Friends and political allies fear Salimboy Shamsiddinov was kidnapped for his political views, including his critique of Tajik-Uzbek relations. Shamsiddinov, head of the Society of Uzbeks of Khatlon Province, is no stranger to tough talk, often expressing himself freely on politics and interethnic relations in a country where questioning the official line is discouraged, especially in an election year.
«We looked into this theory as well. No kidnapping has taken place. Shamsiddinov has, himself, left the house and disappeared. We’ve received neither information of him having been beaten or forcefully taken out of his home nor any sign of kidnapping and this case must not be interpreted as “political”,» added E. Jalilov.
Global Voices points out that while disappearance of Umarali Quvvatov in Dubai is discussed, nobody seems to care about disappearance of Shamsiddinov within the country:
Over the last ten days, journalists and internet users in Tajikistan have actively discussed the ‘disappearance’ of a Tajik opposition leader from a Dubai-based detention center. Meanwhile, they have largely ignored another recent disappearance of an outspoken critic of the regime within the country itself. Salim Shamsiddinov, 58, has been missing since he left his house in the southern city of Qurghonteppa early in the morning on March 15.
For GV, Quvvatov is tarnished by his association with the fuel business, but not for many Tajiks:
Despite commanding some support, Quvvatov, as a once-successful businessmen, also has his doubters in the country. Before appearing as an ardent opponent of Rahmon, Umarali Quvvatov was a successful entrepreneur, the head and founder of two private companies that transported oil products to Afghanistan through Tajikistan. Quvvatov claims that his share in these businesses was taken by force by Shamsullo Sohibov, the son-in-law of the president.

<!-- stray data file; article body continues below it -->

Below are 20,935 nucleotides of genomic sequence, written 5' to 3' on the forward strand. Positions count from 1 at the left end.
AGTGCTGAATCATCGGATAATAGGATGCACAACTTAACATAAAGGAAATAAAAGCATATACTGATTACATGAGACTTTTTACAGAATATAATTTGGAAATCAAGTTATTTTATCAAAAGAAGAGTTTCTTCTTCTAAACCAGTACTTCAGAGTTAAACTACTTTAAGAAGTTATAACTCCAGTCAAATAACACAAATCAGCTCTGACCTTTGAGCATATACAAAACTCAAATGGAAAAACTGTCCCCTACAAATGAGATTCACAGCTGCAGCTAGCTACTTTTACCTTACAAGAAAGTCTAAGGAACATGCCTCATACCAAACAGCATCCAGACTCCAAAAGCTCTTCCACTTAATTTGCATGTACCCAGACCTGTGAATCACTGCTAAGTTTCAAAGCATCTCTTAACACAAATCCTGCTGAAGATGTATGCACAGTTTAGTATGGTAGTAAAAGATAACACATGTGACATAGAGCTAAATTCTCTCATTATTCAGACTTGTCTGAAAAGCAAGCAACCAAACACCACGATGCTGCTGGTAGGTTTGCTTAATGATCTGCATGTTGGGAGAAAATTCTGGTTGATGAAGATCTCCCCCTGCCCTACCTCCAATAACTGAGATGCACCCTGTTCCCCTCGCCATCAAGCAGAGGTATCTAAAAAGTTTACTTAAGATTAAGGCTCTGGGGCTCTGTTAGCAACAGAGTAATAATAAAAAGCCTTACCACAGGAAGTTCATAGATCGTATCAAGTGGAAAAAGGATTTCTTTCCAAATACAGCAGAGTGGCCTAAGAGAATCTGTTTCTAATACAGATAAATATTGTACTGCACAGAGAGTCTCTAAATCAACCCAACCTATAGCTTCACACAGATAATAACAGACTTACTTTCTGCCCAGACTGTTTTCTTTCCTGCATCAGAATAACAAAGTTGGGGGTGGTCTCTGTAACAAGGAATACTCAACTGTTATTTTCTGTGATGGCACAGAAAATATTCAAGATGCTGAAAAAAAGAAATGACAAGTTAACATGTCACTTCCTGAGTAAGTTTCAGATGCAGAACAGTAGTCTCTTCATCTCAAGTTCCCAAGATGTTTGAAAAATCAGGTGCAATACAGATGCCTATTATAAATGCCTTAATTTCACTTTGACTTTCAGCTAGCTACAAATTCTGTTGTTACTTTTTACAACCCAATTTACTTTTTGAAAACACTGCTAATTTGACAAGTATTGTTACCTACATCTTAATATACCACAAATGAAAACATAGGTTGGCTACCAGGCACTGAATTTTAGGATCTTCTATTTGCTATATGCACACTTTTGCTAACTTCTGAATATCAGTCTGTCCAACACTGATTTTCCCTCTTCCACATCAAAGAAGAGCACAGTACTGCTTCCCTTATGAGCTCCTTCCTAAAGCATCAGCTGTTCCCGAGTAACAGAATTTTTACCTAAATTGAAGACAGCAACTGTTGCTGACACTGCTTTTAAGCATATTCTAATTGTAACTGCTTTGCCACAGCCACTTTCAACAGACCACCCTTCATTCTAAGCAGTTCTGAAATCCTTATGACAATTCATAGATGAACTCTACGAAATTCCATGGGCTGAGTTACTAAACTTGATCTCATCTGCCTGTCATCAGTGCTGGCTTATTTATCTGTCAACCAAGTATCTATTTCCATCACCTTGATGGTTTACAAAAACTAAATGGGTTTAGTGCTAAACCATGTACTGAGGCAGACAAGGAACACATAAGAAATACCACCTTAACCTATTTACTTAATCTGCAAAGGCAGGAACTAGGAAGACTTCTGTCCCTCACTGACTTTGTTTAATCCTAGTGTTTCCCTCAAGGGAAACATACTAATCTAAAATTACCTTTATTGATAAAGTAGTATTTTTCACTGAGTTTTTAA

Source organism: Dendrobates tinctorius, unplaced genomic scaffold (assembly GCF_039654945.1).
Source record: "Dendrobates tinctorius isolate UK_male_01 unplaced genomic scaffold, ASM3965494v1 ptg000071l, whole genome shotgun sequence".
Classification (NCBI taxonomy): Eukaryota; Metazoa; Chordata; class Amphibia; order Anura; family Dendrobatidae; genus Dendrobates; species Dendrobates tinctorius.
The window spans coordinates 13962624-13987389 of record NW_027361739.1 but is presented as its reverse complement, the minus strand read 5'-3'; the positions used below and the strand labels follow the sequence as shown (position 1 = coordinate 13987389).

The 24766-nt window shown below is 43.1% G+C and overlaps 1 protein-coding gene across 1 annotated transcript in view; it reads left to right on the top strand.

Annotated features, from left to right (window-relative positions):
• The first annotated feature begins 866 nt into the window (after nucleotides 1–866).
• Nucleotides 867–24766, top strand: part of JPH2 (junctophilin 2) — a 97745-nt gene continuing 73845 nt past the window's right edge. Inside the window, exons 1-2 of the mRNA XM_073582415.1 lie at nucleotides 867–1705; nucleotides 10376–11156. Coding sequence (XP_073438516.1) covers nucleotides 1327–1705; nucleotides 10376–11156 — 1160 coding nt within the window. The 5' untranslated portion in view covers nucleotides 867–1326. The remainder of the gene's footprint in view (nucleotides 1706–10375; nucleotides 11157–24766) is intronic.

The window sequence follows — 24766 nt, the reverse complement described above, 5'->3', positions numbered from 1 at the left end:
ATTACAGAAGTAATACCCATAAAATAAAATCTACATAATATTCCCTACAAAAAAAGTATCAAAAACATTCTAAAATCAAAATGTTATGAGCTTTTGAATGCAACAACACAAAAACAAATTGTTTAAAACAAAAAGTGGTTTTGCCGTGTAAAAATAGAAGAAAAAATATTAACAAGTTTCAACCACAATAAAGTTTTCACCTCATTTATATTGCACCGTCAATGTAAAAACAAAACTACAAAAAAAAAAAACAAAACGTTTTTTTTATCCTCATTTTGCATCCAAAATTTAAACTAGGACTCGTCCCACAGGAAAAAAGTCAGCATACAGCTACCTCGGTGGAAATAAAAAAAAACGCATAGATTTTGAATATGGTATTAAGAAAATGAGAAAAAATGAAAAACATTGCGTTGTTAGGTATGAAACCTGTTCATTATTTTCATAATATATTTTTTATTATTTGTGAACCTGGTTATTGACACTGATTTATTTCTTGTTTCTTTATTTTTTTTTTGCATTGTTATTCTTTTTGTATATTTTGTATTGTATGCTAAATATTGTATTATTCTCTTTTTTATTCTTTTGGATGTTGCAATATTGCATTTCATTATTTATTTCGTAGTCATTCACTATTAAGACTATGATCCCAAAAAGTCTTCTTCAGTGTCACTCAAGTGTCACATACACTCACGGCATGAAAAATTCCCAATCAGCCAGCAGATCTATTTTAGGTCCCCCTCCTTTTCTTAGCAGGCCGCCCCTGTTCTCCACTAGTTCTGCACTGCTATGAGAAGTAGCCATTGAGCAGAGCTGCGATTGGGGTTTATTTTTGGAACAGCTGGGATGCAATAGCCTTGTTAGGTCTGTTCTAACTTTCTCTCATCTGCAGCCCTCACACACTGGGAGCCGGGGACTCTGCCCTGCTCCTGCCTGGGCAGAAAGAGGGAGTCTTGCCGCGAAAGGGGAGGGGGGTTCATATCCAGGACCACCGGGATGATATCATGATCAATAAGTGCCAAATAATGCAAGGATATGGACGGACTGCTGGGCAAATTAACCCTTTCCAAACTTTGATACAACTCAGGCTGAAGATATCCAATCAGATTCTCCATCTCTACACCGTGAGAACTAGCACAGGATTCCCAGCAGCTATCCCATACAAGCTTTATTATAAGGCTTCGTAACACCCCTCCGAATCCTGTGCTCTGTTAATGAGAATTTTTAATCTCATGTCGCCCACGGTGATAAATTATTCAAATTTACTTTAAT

However, the majority of internet users in Tajikistan seem to support him. Quvvatov has also attracted some followers due to his religious views. In one of the interviews that he gave [ru] to RFE/RL's Tajik service, Quvvatov described himself as a “Sufi”, practicing the tradition that focuses on the “esoteric” dimension of Islam. In Tajikistan, Sufis are popularly known as “pure Muslims”, which partly explains the support for Quvvatov among some religious people.
Paul Goble from Windows on Eurasia:
The ethnic Russian community in Tajikistan has declined in size from more than 400,000 in Gorbachev’s time to about 40,000 now, the smallest number of ethnic Russians in any CIS country except Armenia, a trend that has had a major impact on the internal life of that Central Asian country and on its relations with Moscow.
But according to Arkady Dubnov, a Moscow commentator, the situation with regard to Russian language knowledge there is somewhat better, largely because of the continuing impact of Soviet-era patterns and the more than 700,000 Tajiks who have gone to work in the Russian Federation
Well, according to the plan, anyway...From Asia-Plus:
The official poverty statistics show a noticeable decline in the poverty rate in Tajikistan.
According to Tajikistan’s Livelihood Improvement Strategy (LIS) for 2013-2015, the Tajik poverty rate is expected to decrease to 31.5 percent by 2015.
The Tajik poverty rate reportedly decreased from 50 percent in 2008 to 46.7 percent in 2009, 45 percent in 2010, 41 percent in 2011 and 38.3 percent in 2012.